WRSE Publishes Plan To Avoid Water Shortages In England
Water Resources South East (WRSE), a coalition of the six water companies serving the south-east of England, has published a draft plan to help maintain the water supplies in the region, which it says will face water shortages in the coming decades unless billions are invested in infrastructure.
The emerging regional plan details what could be necessary in order to avoid a potential shortfall in water supplies of one billion litres a day within the next 15 years.
This is approximately one-fifth of the total amount of water currently being provided on a daily basis by the six companies operating across the region – and it could climb to 2.6 billion litres a day by 2060.
A consultation launched on January 17th reveals that by 2040, the combination of population growth in the region, climate change, the need to provide greater levels of protection to the water environment and the need to increase the resilience of water supplies to drought could require long-term investment of approximately £8 billion to avoid shortfalls in supplies. This could climb to £17 billion by 2060.
Independent chair of the WRSE Chris Murray said: “The south-east faces the most severe pressure on its water supplies of any region of the country. It is warmer, more densely populated and is the home of more of the iconic chalk streams that we are seeking to preserve than any other part of the country.
“The climate emergency is and will continue to have a profound impact on our water environment, so this plan aims to mitigate that through a long-term programme of investment that prepares us for the years ahead by changing how we use water and where we source it from.”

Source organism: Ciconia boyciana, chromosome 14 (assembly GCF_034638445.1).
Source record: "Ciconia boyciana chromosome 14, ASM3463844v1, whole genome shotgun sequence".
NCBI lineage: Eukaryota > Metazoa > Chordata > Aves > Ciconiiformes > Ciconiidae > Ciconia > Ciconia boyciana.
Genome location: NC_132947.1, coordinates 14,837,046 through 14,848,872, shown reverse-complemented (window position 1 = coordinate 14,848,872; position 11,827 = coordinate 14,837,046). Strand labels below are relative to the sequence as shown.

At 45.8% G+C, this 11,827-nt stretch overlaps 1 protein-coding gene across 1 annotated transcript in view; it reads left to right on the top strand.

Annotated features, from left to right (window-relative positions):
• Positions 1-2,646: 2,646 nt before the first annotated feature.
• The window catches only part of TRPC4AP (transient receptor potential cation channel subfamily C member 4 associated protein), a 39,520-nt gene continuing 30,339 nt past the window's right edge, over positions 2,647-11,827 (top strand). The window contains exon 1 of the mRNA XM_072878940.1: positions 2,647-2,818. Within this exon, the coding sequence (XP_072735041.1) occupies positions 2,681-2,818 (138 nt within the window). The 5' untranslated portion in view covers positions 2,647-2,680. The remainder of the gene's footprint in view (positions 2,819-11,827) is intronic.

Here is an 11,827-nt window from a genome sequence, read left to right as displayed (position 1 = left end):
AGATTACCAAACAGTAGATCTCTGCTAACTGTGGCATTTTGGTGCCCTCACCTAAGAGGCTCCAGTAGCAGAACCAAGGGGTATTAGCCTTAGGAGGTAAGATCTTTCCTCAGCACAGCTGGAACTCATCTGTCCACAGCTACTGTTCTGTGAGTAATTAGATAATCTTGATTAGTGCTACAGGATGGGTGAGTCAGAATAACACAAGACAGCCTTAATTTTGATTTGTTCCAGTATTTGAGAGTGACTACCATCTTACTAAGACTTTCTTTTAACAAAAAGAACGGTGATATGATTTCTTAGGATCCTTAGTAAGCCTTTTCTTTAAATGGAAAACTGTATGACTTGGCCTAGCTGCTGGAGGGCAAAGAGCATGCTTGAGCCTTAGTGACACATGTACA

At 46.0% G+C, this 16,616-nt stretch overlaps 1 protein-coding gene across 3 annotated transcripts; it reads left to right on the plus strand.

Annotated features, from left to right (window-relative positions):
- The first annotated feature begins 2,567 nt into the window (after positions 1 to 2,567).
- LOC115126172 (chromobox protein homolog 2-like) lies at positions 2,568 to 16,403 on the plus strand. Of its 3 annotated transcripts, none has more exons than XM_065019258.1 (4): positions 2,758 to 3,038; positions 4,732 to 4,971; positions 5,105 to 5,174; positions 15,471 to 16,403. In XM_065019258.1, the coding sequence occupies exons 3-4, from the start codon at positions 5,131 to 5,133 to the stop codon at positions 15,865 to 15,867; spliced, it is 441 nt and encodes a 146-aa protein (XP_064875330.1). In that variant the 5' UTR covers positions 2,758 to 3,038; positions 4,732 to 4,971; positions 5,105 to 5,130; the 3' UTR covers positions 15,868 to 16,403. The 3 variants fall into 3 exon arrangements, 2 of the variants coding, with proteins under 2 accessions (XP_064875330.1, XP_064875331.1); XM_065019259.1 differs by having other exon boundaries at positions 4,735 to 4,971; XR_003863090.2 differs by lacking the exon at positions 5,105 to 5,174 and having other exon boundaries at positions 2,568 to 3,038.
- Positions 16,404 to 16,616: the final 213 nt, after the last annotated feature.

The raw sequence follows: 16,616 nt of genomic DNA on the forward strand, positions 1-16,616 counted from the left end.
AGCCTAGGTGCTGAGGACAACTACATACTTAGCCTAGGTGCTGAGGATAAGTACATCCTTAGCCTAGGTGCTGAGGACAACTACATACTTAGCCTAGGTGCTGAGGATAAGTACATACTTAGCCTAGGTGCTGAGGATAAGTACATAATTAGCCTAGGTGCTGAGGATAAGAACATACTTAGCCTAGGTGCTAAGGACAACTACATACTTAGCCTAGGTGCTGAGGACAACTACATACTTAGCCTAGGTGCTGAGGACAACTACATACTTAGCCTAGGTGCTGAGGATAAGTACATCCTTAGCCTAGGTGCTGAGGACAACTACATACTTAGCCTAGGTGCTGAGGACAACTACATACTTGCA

Chalk streams and groundwater are sensitive water sources that are potentially vulnerable to climate change, so identifying alternative sources and making sustained reductions in water usage and consumption is necessary in order to replace them.
Between 2025 and 2040, this will include the development of three new reservoirs, schemes to enhance wastewater treatment so it can be returned to the environment and then abstracted and used again, and nature-based schemes in collaboration with environmental groups to improve the regions streams and rivers that provide water supplies.
Some 19 million people call the south-east of England home and the region also has almost as many businesses as the rest of the country altogether – making up 37 per cent of the national economy. On top of this, the south-east also welcomes 28 million tourists each year, with total demand reaching up to six billion litres of drinking water a day.
Over the long term, four million more people are expected to be living in the south-east, which is expected to make up about 40 per cent of the UK’s need for public water supplies alone. This means that over the next 30 years, the region will have to find at least an extra one billion litre of water a day – and possibly even more.
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